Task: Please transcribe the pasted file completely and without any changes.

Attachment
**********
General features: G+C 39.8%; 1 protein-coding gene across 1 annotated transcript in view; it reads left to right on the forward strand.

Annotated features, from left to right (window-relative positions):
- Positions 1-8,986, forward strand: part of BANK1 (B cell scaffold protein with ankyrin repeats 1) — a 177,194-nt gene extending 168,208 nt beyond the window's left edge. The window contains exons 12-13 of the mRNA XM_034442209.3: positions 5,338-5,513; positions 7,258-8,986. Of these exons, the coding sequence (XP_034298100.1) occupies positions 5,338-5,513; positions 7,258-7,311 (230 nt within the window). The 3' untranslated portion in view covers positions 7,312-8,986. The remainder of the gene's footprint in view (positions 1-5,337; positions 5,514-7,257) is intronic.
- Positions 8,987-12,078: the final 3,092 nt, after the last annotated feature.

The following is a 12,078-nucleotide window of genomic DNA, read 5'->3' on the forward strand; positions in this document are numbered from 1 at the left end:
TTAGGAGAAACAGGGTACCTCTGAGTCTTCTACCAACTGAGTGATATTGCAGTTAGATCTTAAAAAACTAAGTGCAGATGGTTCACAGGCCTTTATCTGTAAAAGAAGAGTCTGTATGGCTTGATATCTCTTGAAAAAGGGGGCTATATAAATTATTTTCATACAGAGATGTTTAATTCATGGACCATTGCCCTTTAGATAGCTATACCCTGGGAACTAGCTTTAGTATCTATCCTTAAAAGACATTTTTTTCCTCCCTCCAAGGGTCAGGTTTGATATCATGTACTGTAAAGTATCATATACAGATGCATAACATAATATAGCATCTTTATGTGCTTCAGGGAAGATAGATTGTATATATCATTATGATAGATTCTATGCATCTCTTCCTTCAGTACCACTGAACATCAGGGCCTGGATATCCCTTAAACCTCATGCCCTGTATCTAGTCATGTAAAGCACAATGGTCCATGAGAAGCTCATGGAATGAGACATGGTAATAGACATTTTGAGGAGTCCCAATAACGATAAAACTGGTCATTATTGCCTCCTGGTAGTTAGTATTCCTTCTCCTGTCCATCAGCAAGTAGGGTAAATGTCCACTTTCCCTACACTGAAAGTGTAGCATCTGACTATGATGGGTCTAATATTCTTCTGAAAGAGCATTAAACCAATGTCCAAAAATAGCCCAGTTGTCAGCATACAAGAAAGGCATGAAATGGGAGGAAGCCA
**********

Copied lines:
General features: G+C 39.8%; 1 protein-coding gene across 1 annotated transcript in view; it reads left to right on the forward strand.

Annotated features, from left to right (window-relative positions):
- Positions 1-8,986, forward strand: part of BANK1 (B cell scaffold protein with ankyrin repeats 1) — a 177,194-nt gene extending 168,208 nt beyond the window's left edge. The window contains exons 12-13 of the mRNA XM_034442209.3: positions 5,338-5,513; positions 7,258-8,986. Of these exons, the coding sequence (XP_034298100.1) occupies positions 5,338-5,513; positions 7,258-7,311 (230 nt within the window). The 3' untranslated portion in view covers positions 7,312-8,986. The remainder of the gene's footprint in view (positions 1-5,337; positions 5,514-7,257) is intronic.
- Positions 8,987-12,078: the final 3,092 nt, after the last annotated feature.

The following is a 12,078-nucleotide window of genomic DNA, read 5'->3' on the forward strand; positions in this document are numbered from 1 at the left end:
TTAGGAGAAACAGGGTACCTCTGAGTCTTCTACCAACTGAGTGATATTGCAGTTAGATCTTAAAAAACTAAGTGCAGATGGTTCACAGGCCTTTATCTGTAAAAGAAGAGTCTGTATGGCTTGATATCTCTTGAAAAAGGGGGCTATATAAATTATTTTCATACAGAGATGTTTAATTCATGGACCATTGCCCTTTAGATAGCTATACCCTGGGAACTAGCTTTAGTATCTATCCTTAAAAGACATTTTTTTCCTCCCTCCAAGGGTCAGGTTTGATATCATGTACTGTAAAGTATCATATACAGATGCATAACATAATATAGCATCTTTATGTGCTTCAGGGAAGATAGATTGTATATATCATTATGATAGATTCTATGCATCTCTTCCTTCAGTACCACTGAACATCAGGGCCTGGATATCCCTTAAACCTCATGCCCTGTATCTAGTCATGTAAAGCACAATGGTCCATGAGAAGCTCATGGAATGAGACATGGTAATAGACATTTTGAGGAGTCCCAATAACGATAAAACTGGTCATTATTGCCTCCTGGTAGTTAGTATTCCTTCTCCTGTCCATCAGCAAGTAGGGTAAATGTCCACTTTCCCTACACTGAAAGTGTAGCATCTGACTATGATGGGTCTAATATTCTTCTGAAAGAGCATTAAACCAATGTCCAAAAATAGCCCAGTTGTCAGCATACAAGAAAGGCATGAAATGGGAGGAAGCCA